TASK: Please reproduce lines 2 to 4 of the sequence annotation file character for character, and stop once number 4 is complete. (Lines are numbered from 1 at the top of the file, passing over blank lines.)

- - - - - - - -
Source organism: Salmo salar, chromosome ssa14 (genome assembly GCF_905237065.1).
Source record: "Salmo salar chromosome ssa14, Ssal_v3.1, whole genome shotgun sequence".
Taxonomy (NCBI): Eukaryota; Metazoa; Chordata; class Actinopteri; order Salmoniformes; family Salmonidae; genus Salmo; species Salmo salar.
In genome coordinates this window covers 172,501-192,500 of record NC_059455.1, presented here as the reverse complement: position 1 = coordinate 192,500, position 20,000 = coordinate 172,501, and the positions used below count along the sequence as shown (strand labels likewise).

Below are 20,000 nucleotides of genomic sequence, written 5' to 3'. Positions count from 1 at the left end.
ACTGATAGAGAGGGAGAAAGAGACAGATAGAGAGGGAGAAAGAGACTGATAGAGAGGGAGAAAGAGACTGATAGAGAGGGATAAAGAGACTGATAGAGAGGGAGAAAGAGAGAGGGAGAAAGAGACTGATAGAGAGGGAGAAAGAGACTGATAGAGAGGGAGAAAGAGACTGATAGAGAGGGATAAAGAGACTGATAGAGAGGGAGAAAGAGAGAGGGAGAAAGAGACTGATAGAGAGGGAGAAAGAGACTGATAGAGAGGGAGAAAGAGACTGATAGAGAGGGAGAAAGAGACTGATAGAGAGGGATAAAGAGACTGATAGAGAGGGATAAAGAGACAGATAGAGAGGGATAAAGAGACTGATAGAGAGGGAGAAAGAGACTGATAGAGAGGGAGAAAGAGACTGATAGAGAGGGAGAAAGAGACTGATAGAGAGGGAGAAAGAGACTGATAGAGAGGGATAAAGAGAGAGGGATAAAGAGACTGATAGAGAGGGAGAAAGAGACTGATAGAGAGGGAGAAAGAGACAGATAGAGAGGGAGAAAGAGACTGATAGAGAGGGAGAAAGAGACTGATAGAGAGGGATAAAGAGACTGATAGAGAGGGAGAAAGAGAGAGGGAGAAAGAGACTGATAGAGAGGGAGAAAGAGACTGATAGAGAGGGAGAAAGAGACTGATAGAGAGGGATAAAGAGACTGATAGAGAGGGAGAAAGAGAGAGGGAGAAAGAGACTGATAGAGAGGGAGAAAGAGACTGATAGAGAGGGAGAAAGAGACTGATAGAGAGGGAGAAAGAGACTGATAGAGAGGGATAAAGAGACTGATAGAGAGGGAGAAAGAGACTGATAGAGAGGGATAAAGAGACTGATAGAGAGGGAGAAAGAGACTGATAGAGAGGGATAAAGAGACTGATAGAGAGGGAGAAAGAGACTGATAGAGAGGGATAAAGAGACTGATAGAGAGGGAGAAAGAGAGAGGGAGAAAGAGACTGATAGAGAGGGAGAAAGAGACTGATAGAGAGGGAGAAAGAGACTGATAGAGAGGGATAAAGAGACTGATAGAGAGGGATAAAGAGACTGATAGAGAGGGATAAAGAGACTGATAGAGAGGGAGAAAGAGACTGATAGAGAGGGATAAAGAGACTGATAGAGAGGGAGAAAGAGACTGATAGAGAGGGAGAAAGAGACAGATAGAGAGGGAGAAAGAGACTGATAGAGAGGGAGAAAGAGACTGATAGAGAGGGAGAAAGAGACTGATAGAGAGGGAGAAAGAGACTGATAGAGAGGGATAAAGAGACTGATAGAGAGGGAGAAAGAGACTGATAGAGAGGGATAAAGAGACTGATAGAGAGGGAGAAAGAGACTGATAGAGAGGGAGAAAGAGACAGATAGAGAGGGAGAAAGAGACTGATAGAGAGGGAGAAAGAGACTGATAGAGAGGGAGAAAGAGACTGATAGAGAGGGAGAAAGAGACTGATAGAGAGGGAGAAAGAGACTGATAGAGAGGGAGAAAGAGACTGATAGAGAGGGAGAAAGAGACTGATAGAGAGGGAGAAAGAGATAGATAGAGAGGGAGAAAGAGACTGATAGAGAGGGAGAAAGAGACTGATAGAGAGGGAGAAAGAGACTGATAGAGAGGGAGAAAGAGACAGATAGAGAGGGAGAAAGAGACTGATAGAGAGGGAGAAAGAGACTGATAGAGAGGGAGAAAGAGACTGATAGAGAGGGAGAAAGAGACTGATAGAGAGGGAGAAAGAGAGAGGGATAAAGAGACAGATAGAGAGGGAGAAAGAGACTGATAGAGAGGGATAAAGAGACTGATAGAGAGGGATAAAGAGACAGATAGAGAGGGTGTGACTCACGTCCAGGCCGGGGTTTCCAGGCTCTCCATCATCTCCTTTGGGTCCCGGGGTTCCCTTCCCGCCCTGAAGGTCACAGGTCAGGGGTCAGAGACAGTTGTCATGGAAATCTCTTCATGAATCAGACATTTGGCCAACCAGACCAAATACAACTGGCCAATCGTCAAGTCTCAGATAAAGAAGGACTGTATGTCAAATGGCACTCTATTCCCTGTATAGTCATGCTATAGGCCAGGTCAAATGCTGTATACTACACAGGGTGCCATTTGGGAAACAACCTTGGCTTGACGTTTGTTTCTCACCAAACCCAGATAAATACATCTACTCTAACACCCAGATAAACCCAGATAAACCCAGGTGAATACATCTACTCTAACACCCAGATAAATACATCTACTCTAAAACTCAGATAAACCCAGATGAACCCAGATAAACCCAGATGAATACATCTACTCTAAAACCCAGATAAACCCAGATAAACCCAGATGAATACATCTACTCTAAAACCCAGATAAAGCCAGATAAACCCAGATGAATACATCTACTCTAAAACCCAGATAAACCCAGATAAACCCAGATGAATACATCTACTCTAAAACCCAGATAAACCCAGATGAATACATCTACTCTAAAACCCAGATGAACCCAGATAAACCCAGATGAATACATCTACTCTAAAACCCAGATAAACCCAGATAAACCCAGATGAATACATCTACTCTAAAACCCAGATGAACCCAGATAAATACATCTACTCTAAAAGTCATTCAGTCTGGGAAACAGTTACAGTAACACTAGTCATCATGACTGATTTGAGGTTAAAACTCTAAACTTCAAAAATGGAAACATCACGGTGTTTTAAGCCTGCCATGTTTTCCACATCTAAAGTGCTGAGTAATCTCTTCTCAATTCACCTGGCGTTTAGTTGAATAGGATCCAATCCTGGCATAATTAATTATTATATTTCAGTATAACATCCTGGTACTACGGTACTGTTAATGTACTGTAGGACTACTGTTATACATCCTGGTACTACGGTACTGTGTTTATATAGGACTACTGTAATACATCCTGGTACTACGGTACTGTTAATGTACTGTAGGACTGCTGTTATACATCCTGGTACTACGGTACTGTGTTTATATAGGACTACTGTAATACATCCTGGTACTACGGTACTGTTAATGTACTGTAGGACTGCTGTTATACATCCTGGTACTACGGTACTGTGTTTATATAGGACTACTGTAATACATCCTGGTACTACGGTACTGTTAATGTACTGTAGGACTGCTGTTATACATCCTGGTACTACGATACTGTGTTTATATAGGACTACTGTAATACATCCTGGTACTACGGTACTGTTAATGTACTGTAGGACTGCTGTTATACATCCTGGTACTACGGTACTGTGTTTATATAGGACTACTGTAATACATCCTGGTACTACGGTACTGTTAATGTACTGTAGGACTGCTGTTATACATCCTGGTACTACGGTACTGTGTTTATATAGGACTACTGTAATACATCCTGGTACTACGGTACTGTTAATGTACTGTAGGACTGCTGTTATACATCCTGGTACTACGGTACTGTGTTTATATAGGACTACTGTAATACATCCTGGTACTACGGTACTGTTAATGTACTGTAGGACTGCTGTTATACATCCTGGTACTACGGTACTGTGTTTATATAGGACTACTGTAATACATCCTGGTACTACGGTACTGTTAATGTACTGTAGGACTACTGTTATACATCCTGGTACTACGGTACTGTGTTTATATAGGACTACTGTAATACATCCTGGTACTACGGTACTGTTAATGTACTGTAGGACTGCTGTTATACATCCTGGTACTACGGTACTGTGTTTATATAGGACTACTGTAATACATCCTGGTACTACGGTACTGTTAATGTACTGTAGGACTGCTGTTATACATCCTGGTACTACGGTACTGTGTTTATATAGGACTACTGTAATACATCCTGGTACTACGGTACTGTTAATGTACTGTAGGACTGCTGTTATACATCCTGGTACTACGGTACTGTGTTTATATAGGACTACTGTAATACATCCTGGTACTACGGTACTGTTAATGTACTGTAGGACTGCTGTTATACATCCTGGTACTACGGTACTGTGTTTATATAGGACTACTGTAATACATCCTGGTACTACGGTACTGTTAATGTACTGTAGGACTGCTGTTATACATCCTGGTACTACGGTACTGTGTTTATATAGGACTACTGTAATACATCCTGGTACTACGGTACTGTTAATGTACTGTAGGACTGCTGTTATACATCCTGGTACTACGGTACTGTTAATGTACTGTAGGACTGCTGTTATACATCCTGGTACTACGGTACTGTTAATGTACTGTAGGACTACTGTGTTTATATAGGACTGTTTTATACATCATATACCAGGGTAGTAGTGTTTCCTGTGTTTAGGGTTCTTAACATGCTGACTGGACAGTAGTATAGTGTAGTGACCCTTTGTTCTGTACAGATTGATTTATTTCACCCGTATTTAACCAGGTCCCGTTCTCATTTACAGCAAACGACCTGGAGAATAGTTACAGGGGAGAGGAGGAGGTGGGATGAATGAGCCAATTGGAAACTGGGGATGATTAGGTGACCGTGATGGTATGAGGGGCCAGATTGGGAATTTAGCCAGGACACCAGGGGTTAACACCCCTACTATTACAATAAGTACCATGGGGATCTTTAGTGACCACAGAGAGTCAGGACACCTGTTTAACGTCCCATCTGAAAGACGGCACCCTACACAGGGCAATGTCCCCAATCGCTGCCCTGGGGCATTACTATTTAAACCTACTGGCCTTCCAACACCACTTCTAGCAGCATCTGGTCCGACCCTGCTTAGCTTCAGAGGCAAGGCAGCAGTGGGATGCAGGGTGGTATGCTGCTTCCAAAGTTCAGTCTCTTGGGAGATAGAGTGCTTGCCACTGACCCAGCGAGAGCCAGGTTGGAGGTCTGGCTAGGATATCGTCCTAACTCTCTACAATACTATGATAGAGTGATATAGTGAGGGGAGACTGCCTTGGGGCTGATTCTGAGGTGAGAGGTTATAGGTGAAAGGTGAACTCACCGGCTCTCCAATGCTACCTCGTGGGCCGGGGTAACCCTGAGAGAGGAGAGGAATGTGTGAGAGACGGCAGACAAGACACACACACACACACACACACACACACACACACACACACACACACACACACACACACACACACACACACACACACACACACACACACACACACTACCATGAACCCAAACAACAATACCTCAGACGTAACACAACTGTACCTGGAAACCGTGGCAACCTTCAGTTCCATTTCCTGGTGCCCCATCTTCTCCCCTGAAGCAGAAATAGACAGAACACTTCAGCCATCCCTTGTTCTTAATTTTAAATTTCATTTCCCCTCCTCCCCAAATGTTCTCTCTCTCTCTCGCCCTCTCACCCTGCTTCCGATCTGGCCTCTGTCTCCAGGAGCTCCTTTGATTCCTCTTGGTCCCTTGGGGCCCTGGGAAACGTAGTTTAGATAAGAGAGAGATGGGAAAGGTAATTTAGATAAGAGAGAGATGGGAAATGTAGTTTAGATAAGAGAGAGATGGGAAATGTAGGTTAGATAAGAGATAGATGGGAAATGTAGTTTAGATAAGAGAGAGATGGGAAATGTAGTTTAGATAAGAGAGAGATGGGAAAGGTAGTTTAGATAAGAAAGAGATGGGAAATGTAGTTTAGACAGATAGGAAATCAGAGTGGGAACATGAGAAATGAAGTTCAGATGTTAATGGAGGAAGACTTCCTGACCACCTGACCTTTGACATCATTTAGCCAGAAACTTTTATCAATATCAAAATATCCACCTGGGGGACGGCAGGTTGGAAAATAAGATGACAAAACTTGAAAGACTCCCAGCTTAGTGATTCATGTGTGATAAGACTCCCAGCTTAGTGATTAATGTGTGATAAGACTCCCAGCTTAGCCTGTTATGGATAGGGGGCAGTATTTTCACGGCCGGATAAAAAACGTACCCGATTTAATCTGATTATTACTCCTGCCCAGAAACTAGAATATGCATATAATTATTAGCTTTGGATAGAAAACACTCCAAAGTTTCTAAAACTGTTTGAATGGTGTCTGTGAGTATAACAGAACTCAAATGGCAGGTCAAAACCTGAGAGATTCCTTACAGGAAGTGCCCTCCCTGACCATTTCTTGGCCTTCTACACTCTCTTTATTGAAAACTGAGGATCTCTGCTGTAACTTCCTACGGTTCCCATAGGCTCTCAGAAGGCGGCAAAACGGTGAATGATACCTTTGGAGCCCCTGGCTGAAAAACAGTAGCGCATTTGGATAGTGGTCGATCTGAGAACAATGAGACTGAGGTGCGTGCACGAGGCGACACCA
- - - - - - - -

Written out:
Source record: "Salmo salar chromosome ssa14, Ssal_v3.1, whole genome shotgun sequence".
Taxonomy (NCBI): Eukaryota; Metazoa; Chordata; class Actinopteri; order Salmoniformes; family Salmonidae; genus Salmo; species Salmo salar.
In genome coordinates this window covers 172,501-192,500 of record NC_059455.1, presented here as the reverse complement: position 1 = coordinate 192,500, position 20,000 = coordinate 172,501, and the positions used below count along the sequence as shown (strand labels likewise).